Anzio: Operation Shingle and Rome

Discussion in 'Italy' started by JhpN, May 17, 2013.

  1. JhpN

    JhpN Member

    I am reading a book on Anzio at the moment. Despite the fact that i am enjoying this book, i would like to hear the opinions of others.
    Was it strategically sound?
    Was it helpful to the Allied causein Italy?
    Did it affect the German war machine in such a way as to make it strategically justified?
    Who is to blame for the slow advance inland and retreat due to German counter-attacks? Is it just General Lucas?
    I have not formed my own opinion of this campaign and so i would like to know what my fellow members think.
  2. Tom Canning

    Tom Canning WW2 Veteran WW2 Veteran


    Gen Lucas gets the blame for not taking the high ground - against the advice of the two British Div Commanders - as he had been told by Gen Clark 'not to stick his neck out " - as he had done at Salerno......

    was it strategically sound - might have been had they stuck to the plan - it STILL would have been useful to the Allies - IF - US Gen. Clark had - again - stuck to the plan to attempt to cut off the two German armies at Valmontone - instead he

    turned left to capture ROME alleging that the British were trying to get there first - which was a nonsense as the ROME area had been allocated to the US 5th Army long since then - shades of Patton's race to Messina......the fundamental

    problem in the Allied camp was the fact that the US strategy was predicated on the Capture of PR targets - Palermo - Messina - Naples( the British captured that one to Clark's fury ) - Rome - Florence - Paris et al whereas the British concept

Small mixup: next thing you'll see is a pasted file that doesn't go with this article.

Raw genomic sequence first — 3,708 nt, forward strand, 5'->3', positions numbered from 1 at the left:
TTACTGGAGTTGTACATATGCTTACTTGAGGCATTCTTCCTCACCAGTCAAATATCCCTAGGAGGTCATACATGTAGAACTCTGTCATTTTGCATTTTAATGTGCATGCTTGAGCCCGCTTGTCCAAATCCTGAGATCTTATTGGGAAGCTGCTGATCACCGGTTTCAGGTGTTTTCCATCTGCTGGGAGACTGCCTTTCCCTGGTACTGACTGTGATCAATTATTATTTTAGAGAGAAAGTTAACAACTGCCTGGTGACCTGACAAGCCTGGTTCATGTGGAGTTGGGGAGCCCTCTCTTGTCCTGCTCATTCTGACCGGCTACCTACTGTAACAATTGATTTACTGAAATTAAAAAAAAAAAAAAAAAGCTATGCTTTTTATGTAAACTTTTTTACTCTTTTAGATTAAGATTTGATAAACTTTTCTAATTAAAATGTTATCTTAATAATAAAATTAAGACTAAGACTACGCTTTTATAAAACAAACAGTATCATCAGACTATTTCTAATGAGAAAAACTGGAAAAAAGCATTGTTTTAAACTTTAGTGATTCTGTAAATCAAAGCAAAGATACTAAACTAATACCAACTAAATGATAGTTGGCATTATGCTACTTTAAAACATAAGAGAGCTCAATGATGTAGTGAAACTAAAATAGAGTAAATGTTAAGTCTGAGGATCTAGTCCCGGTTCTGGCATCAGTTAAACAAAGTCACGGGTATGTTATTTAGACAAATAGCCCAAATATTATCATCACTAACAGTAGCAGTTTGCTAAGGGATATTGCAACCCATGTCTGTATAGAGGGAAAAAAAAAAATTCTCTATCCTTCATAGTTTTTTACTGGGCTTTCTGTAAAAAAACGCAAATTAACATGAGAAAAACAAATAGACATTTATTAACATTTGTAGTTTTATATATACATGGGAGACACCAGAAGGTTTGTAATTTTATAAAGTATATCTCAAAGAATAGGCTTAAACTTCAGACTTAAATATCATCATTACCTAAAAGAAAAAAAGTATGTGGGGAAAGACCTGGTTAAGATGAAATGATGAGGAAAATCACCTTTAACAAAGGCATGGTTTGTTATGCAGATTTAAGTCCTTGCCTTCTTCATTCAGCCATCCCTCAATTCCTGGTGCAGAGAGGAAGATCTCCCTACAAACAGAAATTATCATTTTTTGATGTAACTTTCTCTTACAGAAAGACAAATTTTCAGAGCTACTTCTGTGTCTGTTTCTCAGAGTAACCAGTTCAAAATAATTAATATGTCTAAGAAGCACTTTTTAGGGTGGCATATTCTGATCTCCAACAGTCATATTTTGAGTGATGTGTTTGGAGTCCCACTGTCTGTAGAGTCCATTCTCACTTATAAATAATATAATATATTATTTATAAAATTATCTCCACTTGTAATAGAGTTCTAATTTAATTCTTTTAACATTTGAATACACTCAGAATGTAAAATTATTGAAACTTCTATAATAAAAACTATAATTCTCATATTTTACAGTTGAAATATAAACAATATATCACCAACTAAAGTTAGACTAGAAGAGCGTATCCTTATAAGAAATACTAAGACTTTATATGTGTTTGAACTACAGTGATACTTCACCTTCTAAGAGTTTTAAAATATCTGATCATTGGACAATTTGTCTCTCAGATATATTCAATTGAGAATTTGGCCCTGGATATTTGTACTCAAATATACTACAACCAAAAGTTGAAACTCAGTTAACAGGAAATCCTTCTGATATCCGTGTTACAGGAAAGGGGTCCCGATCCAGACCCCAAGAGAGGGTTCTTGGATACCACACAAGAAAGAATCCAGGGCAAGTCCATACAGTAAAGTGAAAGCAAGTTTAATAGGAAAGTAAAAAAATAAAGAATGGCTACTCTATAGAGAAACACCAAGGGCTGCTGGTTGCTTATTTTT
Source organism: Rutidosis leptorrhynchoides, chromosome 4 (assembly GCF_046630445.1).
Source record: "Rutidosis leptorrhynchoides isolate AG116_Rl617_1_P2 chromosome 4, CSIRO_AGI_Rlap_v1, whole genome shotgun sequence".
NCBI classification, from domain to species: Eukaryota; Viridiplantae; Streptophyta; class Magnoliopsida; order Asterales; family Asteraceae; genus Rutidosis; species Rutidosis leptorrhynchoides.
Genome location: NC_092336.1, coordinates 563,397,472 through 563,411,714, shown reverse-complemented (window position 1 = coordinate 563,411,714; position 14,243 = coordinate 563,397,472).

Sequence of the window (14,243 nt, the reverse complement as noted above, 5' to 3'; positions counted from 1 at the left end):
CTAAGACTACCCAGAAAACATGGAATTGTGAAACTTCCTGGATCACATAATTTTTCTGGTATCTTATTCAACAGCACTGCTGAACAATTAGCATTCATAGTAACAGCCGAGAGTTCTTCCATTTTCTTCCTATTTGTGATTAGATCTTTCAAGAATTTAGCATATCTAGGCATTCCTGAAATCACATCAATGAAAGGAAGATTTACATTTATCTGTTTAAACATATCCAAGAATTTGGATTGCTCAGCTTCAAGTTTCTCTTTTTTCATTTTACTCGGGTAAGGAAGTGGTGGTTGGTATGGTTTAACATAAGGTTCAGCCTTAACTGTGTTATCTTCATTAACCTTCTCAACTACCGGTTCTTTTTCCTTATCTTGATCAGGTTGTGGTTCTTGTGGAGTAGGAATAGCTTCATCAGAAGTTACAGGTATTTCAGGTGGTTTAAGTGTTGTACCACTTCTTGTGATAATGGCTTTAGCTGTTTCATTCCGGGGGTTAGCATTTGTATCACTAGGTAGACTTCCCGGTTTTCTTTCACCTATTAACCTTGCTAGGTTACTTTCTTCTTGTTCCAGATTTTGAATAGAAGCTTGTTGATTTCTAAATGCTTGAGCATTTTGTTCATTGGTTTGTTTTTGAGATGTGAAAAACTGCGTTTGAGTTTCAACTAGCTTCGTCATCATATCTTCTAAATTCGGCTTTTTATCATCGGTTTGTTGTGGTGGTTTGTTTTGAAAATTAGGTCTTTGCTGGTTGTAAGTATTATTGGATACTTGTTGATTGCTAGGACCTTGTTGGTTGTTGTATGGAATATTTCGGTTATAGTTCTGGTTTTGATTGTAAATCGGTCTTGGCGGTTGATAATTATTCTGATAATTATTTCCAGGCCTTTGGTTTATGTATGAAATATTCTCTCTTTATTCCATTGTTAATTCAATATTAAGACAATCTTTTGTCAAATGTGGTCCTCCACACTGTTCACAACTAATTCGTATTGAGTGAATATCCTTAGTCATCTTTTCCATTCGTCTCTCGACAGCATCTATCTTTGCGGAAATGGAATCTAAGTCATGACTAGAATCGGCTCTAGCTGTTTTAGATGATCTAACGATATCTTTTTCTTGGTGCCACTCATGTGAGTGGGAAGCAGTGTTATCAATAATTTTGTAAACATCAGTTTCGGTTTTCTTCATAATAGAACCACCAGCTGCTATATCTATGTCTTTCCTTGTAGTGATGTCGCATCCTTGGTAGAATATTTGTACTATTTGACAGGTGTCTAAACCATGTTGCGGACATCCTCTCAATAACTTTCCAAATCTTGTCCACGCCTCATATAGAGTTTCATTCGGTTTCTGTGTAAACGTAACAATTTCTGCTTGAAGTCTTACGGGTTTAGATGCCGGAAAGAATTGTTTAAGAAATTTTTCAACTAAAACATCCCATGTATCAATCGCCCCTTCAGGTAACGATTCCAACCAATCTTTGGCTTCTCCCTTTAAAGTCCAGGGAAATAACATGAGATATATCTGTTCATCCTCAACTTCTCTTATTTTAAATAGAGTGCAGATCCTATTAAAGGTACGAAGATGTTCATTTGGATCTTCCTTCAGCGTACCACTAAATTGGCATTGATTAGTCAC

was to weaken the enemy by killing their armies- and thus making the D Day campaign the easier - which it did eventually as we kept some 48 enemy divisions in Italy and the Balkans away from both Russia and France - so the Italian

    sideshow did a bigger job than has ever been recognised - unfortunately the costs were high at Sidi Rezigh - Gazala - El Alamein - Mareth - Wadi Akirit - Enfidaville - Longstop - Medjez - Primosole - Catania - Ortona - Cassino - Liri Valley -

    Anzio - Gothic Line et al - but equally - we killed a lot of the enemy......and we won ...I think ....!

    Roxy likes this.
  3. JhpN

    JhpN Member

    Thank you Tom, that has made it very clear for me. :)
  4. minden1759

    minden1759 Senior Member


    The fundamental problem with Anzio was that too few troops were put ashore in the opening days and therefore the risk of reaching and securing the Alban Hills without being pushed straight back into the sea were very high indeed. The source of the problem was the priority allocated to Op OVERLORD - what General William Jackson called 'the tyranny of Overlord'.

    As a result, Lucas opted to land and consolidate which meant that when he was ready he was completely surrounded by Germans. his two breakout plans - one by 1 BR Inf Div and one by 3 US Inf Div were utter failures.


  5. ropey

    ropey Member

    I think Martin Blumenson's analysis was correct in that it was "a gamble that failed". The only way for it to succeed with the small numbers involved was to try to shake the confidence of the German high command such as they would fall back from the Gustav Line, so essentially a bluff. This required a bold stroke at great risk: a risk that Lucas wasn't prepared to take. Many would agree with his decision, but what would Patton have made of the situation? Would fortune have favoured the bold?

    It's all in the realms of 'what-if' but Kesselring had dealt with the worst the Allies had thrown at him so far very calmly and efficiently. Is there any reason to believe that he would not have done the same here? If he wasn't panicked the outlook for a greatly extended beachhead would not have been good, although some of the favourable ground would have been lost to them as well. Could Lucas have plugged the Valmontone gap and defended against attacks from the north? Dunno...

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